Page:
The next youth trend in handsets will be …

… The Blackberry. Yup, you read that correctly, the Blackberry! This mainstay of mobile business email is on the verge of becoming the must-have gadged for teenagers. But surely not? What about the iphone, it’s way cooler than anything RIM has to offer? Well the iphone is cool if you are 20somthing (or 30something even) and particularly if you are a creative, media, Twitter using-type. But if you’re a teen the iphone doesn’t have much to offer (and teens don’t use Twitter anyway). For starters the iphone is pricey, only available on specific networks. What’s more, everything’s heavily tied into Apple and their itunes store. Not great if you are sharing, rather than buying music as many teenagers do.
Blackberry, on the other hand, actually has coolness amongst teens. It’s the handset of choice for Paris Hilton (bright pink and covered in Sorowski crystals) and the cast of Gossip Girl. Its strange how Apple Macs are always the computer of choice in films and television, but the iphone has not made the grade. Maybe it came too late, or maybe Blackberry just did a better job of product placement.
The other thing that RIM have going for them is the killer app for teenagers. But its not a game nor a camera. Its their instant messaging application ‘BBM‘. It’s fast, simple and free (if you have a data package). You can copy and paste conversations, send them on anonymously and best of all you can quickly change your screen name to become undetected to people. The other advantage of the Blackberry is the QWERTY keyboard, which can be used with two hands. Considerable faster than the iphone’s touch keypad. An essential consideration in the world of teenage communication. That’s also the point. For teenagers communication is as important as entertainment. Facebook’s success in the teenage market has been helped by status updates and spam free messaging.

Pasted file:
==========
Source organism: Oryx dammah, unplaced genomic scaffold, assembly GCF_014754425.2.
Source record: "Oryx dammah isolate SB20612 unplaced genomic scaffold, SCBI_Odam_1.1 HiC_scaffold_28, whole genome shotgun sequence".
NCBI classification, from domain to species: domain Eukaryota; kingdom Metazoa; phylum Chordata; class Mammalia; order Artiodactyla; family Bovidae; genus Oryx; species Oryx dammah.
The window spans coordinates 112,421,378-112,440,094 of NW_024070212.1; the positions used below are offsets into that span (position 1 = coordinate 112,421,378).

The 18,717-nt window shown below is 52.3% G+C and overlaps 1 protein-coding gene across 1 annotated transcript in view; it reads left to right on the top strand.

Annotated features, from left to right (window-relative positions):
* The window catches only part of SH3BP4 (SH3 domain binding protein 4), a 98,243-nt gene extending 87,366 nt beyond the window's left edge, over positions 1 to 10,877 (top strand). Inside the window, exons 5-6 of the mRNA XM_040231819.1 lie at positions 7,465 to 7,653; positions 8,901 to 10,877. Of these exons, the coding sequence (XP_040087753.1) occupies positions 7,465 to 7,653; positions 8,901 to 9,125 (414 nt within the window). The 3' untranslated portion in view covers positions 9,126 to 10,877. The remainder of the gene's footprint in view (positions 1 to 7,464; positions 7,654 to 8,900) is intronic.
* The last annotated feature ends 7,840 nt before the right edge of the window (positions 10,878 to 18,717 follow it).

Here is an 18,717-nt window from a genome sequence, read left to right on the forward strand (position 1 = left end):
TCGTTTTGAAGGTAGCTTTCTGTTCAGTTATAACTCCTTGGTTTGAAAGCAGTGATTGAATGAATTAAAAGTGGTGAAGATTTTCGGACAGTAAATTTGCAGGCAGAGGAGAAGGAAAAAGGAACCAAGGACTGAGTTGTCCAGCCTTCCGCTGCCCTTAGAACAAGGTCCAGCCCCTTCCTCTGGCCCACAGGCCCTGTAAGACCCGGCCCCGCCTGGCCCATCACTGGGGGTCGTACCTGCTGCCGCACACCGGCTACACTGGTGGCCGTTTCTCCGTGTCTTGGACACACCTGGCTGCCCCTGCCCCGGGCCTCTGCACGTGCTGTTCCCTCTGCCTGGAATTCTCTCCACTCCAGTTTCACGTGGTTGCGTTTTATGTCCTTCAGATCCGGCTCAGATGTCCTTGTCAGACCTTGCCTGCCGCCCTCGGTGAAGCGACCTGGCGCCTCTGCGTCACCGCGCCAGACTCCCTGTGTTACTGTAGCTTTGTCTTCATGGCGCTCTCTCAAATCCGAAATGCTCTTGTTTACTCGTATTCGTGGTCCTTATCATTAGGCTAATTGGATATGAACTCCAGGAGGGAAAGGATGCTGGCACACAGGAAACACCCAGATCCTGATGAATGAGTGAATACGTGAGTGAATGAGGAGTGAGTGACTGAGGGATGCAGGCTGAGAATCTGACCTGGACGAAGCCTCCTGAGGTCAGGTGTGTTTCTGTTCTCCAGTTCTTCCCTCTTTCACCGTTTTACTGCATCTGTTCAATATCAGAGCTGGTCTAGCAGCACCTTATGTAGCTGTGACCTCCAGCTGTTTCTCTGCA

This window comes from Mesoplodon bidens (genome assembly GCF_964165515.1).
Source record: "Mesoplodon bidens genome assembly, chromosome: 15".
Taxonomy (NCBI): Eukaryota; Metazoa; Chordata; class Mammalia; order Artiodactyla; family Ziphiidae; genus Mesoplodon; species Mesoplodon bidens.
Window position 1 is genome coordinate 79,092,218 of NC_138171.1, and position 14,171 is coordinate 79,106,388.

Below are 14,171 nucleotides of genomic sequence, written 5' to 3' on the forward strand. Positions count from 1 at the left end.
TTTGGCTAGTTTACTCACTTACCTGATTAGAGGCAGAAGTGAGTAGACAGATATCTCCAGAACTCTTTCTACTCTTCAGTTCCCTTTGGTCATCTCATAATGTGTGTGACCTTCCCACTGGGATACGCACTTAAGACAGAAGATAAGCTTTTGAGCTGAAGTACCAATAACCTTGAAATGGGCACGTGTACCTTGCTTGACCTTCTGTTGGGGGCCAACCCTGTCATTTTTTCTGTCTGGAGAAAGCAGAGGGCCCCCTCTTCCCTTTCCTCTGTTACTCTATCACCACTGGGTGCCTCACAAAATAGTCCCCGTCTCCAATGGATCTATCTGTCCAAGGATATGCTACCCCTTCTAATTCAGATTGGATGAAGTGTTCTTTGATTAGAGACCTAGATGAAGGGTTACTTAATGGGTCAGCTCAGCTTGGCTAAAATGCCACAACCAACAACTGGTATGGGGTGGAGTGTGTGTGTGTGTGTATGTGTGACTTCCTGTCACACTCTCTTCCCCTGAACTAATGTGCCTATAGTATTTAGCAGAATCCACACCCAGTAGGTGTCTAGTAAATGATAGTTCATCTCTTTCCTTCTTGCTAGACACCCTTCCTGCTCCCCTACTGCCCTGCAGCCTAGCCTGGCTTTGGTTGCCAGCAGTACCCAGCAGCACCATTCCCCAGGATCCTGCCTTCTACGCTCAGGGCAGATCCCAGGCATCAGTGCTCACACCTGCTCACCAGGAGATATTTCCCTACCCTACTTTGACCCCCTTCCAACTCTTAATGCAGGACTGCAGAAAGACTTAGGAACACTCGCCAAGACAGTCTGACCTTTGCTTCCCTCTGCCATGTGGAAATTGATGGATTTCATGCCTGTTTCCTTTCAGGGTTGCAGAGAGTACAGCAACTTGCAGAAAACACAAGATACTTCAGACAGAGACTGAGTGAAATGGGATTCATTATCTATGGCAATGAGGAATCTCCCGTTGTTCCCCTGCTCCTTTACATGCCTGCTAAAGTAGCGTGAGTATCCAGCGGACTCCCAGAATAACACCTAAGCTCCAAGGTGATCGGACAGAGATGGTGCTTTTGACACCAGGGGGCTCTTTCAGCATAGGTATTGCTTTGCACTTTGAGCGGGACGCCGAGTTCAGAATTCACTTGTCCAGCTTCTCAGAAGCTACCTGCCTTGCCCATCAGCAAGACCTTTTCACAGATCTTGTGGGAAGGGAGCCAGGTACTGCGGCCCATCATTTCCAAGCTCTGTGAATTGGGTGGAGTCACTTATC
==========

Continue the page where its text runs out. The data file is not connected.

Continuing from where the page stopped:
What is also interesting is the way that teenagers are rapidly adopting a business tool for their own purposes, in much the same way that teenagers adopted SMS a decade ago. Text messaging was seen as a business tool, but the younger demographic encouraged by the low cost, saw SMS as the perfect tool.

For more on this, see the article at
There is an interesting paper by MIT on the whole subject of youth and identity here:

5 thoughts on “The next youth trend in handsets will be …

  1. What I don’t understand is why Blackberrie hasn’t exploited this market. I’ve known this for some time and I’ve hardly got my ‘finger on the trigger’. Puzzling really.

    • There has been a long-standing tradition of mobile operators and handset manufacturers failing to understand their market. They never saw the explosition in SMS. they thought we’d all be making video calls and Nokia were convinced we’d want their ‘Comes with Music.’ They tend to be led by engineering and technology, not by users.

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